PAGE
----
Lives of
Scottish Poets
edited by

Center for Applied Technologies
in the Humanities

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Literary Chronicle
New Monthly Magazine
Monthly Review
Notes and Queries
Gibson and Laing
Halkett and Laing
Scottish Notes & Queries

Part I. (Volume I.)
James the First
Thomas the Rhymer
John Barbour
Andrew Wyntoun
Gavin Douglas
Allan Ramsay
William Meston
John Home
James Beattie
Robert Burns

Part II. (Volume I.)
James the Fifth
William Dunbar
Sir James Inglis
Henry the Minstrel
Sir David Lyndsay
Alexander Barclay
Alexander Montgomerie
William Alexander
William Drummond
James Thomson
John Oswald

Part III. (Volume II.)
James the Sixth
Sir Richard Maitland
Arthur Johnston
Hamilton of Bangour
Hamilton of Gilbertfield
Samuel Colvil
Alexander Ross
John Armstrong
John Ogilvie
James Macpherson
Charles Salmon

Part IV. (Volume II.)
Alexander Hume
John Bellenden
Mark Alexander Boyd
Ninian Paterson
William Wilkie
Robert Fergusson
William Julius Mickle
Alexander Geddes
James Grahame

Part V. (Volume III.)
Robert Henryson
Alexander Scott
Walter Kennedy
John Ogilby
Alexander Pennecuik
Alexander Cunningham
David Mallet
William Falconer
Francis Garden
Robert Blair
James Moor
James Graeme
Caleb Whitefoord
James Grainger
Hector Macneill
John Wilson

Part VI. (Volume III.)
Robert Kerr
Richard Lord Maitland
Thomas Hamilton
Charles Hamilton
Michael Bruce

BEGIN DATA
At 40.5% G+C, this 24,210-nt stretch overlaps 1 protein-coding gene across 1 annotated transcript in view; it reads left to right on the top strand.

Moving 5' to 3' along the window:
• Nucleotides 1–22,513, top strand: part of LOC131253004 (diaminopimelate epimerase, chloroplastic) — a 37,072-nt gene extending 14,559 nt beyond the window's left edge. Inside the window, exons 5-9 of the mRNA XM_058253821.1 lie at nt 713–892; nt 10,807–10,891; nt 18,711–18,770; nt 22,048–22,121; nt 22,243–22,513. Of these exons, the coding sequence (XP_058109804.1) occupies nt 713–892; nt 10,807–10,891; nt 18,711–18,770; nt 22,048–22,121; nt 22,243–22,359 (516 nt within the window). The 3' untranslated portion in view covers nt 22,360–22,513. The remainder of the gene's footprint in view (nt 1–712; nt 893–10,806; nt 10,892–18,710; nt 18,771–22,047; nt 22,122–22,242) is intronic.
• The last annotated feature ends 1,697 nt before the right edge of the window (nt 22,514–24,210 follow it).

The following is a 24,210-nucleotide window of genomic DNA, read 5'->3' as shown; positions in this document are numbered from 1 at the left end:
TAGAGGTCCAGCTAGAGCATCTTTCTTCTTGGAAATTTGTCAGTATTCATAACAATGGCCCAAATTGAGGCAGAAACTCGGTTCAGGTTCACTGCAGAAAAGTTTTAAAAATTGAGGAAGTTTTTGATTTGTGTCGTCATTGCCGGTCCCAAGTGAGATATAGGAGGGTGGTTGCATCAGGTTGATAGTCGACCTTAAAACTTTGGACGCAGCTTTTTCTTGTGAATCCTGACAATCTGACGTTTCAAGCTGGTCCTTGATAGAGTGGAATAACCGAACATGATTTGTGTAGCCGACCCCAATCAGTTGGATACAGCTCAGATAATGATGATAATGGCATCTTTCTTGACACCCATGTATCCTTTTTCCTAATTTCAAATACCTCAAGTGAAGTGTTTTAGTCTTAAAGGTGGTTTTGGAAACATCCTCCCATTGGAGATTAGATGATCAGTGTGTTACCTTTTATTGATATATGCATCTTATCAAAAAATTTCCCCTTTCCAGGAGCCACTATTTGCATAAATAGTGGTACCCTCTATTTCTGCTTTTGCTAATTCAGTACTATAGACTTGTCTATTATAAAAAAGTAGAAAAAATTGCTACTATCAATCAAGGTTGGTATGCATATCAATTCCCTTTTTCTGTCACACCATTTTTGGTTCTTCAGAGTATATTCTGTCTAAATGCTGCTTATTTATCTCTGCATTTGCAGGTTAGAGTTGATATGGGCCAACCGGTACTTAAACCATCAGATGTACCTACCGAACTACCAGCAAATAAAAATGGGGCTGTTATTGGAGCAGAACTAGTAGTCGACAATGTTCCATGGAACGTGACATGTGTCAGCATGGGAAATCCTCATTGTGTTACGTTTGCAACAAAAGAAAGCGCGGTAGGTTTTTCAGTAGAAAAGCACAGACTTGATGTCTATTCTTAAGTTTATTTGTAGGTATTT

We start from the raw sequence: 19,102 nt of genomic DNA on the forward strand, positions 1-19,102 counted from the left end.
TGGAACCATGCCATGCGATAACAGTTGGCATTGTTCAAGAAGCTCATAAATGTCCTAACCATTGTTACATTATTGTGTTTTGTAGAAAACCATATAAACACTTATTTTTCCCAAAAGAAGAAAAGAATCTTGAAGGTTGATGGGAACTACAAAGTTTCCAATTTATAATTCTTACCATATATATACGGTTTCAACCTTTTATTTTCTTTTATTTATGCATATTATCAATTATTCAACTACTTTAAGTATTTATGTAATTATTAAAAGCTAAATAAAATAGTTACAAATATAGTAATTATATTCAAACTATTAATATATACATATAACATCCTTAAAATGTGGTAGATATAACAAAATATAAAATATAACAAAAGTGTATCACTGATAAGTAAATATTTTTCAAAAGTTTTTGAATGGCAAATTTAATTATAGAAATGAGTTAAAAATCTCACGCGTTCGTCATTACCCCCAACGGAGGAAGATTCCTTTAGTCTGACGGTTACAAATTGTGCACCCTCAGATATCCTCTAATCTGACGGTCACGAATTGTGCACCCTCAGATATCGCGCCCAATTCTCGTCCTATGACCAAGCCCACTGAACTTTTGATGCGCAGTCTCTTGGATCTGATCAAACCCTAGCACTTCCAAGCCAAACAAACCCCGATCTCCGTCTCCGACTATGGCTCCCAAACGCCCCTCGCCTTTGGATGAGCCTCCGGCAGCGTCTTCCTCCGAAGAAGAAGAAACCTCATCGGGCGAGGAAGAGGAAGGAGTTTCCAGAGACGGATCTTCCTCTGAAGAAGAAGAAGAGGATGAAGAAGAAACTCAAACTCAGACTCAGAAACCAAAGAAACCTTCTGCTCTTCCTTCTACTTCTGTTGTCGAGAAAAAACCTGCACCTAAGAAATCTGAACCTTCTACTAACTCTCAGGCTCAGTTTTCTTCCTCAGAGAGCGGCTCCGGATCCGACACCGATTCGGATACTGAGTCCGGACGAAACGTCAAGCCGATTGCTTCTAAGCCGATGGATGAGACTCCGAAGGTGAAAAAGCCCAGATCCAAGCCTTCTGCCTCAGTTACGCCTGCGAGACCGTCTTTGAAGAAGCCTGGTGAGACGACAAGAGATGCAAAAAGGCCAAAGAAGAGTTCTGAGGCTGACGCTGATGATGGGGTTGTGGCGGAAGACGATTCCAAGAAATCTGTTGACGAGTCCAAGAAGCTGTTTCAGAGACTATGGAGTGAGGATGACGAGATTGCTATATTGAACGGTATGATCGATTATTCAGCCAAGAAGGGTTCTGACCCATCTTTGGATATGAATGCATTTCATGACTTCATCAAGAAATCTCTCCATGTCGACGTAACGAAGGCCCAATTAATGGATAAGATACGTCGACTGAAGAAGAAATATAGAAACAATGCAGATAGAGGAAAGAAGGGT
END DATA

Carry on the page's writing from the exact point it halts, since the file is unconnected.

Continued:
Thomas Blacklock
John Logan
Andrew Macdonald
James Mercer

Appendix. (Volume III.)
James I
Allan Ramsay
John Home
Robert Burns
William Drummond
Robert Fergusson
Alexander Scott
John Wilson

Part  VI:

  Maitland, John, Lord Thirlstane, [note] was the second son of Sir Richard Maitland, the poet and collector of poetry, and born about 1537. In 1567 he succeeded his father in the office of Privy Seal, but in 1570 was deprived of it, on account of his attachment to Queen Mary. In 1581 he was made a senator of the College of Justice; in 1584 Secretary of State to James VI.; and in 1585 Lord Chancellor of Scotland. In 1589 he attended James on his matrimonial excursion to Norway, and passing the winter at Denmark, became intimately acquainted with Tycho Brahe. [note] On his return with the king to Scotland, he was created Lord Maitland of Thirlstane. He died of a lingering illness on the 4th of October, 1595, and was much regretted by his sovereign, who honoured his memory with the following epitaph:

Thou, passenger! that spies, with gazing eyes,
This trophie sad of Death's triumphant dart,
Consider, when this outward tombe then sees,
How rare a man leaves here his earthly part,
His wisdom and his uprightness of heart,
His piety, his practice of our state,
His quick ingine, so vast in every art,
As equally not all were in debate:
Thus justly hath his death brought forth a tale,
An heavy grief in prince and subjects all,
That virtue love, and vice do bear at hate,
Though vicious men rejoyces at his fall.
So for himself most happy doeth he die,
Though for his prince it may unhappy be.

Lord Thiristane is spoken of by all his contemporaries as a man of eminent abilities, and most amiable disposition. He wrote several Latin epigrams, which have been published in the second volume of the “Deliciæ Poetarum Scotorum.” [note] Bishop Montague, [note] the editor of King James's works, also ascribes to his pen some lines, entitled “De Classe Hispaniæ; interpretatio carminis à Serenisimo Rege Scotiæ Conscripti;” but Gassendi [note] has claimed them for Tycho Brahe, a copy of them having been found among his papers, with the initials of his name affixed. In his native language, Lord Thirlstane wrote a satire “against Slanderis Tongues,” and “An Admonition to the Regent, Mar,” both of which have been published by Mr. Pinkerton. [note]